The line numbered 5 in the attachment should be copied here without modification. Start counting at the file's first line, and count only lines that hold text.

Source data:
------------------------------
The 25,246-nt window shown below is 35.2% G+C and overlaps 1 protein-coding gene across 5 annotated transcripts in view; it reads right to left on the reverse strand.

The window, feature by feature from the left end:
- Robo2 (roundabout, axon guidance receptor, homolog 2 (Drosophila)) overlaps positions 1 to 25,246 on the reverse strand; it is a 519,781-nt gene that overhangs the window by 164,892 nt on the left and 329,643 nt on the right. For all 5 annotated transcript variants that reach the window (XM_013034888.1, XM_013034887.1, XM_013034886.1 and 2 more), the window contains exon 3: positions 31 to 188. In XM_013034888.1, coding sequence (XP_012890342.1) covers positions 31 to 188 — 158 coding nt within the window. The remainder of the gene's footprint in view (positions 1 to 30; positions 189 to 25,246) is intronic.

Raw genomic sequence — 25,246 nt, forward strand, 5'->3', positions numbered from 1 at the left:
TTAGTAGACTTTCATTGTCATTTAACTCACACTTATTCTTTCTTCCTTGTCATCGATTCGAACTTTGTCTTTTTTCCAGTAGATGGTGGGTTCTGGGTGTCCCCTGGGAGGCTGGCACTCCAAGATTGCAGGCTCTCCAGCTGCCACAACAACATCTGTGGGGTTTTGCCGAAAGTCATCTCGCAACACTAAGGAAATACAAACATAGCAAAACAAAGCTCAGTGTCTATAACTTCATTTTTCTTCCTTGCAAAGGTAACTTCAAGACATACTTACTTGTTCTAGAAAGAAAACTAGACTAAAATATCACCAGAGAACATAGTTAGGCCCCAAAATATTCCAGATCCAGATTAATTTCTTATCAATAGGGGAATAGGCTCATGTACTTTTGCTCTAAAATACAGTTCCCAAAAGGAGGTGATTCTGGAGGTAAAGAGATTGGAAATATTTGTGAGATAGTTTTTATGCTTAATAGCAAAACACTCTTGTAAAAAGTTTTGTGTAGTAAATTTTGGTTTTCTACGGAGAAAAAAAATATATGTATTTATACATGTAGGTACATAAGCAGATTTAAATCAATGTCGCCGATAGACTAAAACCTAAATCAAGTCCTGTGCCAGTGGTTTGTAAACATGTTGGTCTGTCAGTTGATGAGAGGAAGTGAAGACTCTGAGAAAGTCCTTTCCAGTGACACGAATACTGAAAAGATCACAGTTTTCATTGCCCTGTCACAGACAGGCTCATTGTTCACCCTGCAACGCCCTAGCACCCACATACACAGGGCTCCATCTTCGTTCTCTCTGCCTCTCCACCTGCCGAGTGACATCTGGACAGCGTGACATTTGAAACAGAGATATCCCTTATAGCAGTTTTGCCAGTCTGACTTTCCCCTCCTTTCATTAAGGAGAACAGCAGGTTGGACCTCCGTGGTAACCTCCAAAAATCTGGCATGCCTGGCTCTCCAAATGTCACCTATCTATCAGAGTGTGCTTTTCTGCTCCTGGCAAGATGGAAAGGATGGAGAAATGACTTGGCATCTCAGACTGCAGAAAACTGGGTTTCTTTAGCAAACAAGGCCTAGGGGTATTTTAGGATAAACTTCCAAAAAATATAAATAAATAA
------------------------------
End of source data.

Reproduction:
TTAGTAGACTTTCATTGTCATTTAACTCACACTTATTCTTTCTTCCTTGTCATCGATTCGAACTTTGTCTTTTTTCCAGTAGATGGTGGGTTCTGGGTGTCCCCTGGGAGGCTGGCACTCCAAGATTGCAGGCTCTCCAGCTGCCACAACAACATCTGTGGGGTTTTGCCGAAAGTCATCTCGCAACACTAAGGAAATACAAACATAGCAAAACAAAGCTCAGTGTCTATAACTTCATTTTTCTTCCTTGCAAAGGTAACTTCAAGACATACTTACTTGTTCTAGAAAGAAAACTAGACTAAAATATCACCAGAGAACATAGTTAGGCCCCAAAATATTCCAGATCCAGATTAATTTCTTATCAATAGGGGAATAGGCTCATGTACTTTTGCTCTAAAATACAGTTCCCAAAAGGAGGTGATTCTGGAGGTAAAGAGATTGGAAATATTTGTGAGATAGTTTTTATGCTTAATAGCAAAACACTCTTGTAAAAAGTTTTGTGTAGTAAATTTTGGTTTTCTACGGAGAAAAAAAATATATGTATTTATACATGTAGGTACATAAGCAGATTTAAATCAATGTCGCCGATAGACTAAAACCTAAATCAAGTCCTGTGCCAGTGGTTTGTAAACATGTTGGTCTGTCAGTTGATGAGAGGAAGTGAAGACTCTGAGAAAGTCCTTTCCAGTGACACGAATACTGAAAAGATCACAGTTTTCATTGCCCTGTCACAGACAGGCTCATTGTTCACCCTGCAACGCCCTAGCACCCACATACACAGGGCTCCATCTTCGTTCTCTCTGCCTCTCCACCTGCCGAGTGACATCTGGACAGCGTGACATTTGAAACAGAGATATCCCTTATAGCAGTTTTGCCAGTCTGACTTTCCCCTCCTTTCATTAAGGAGAACAGCAGGTTGGACCTCCGTGGTAACCTCCAAAAATCTGGCATGCCTGGCTCTCCAAATGTCACCTATCTATCAGAGTGTGCTTTTCTGCTCCTGGCAAGATGGAAAGGATGGAGAAATGACTTGGCATCTCAGACTGCAGAAAACTGGGTTTCTTTAGCAAACAAGGCCTAGGGGTATTTTAGGATAAACTTCCAAAAAATATAAATAAATAA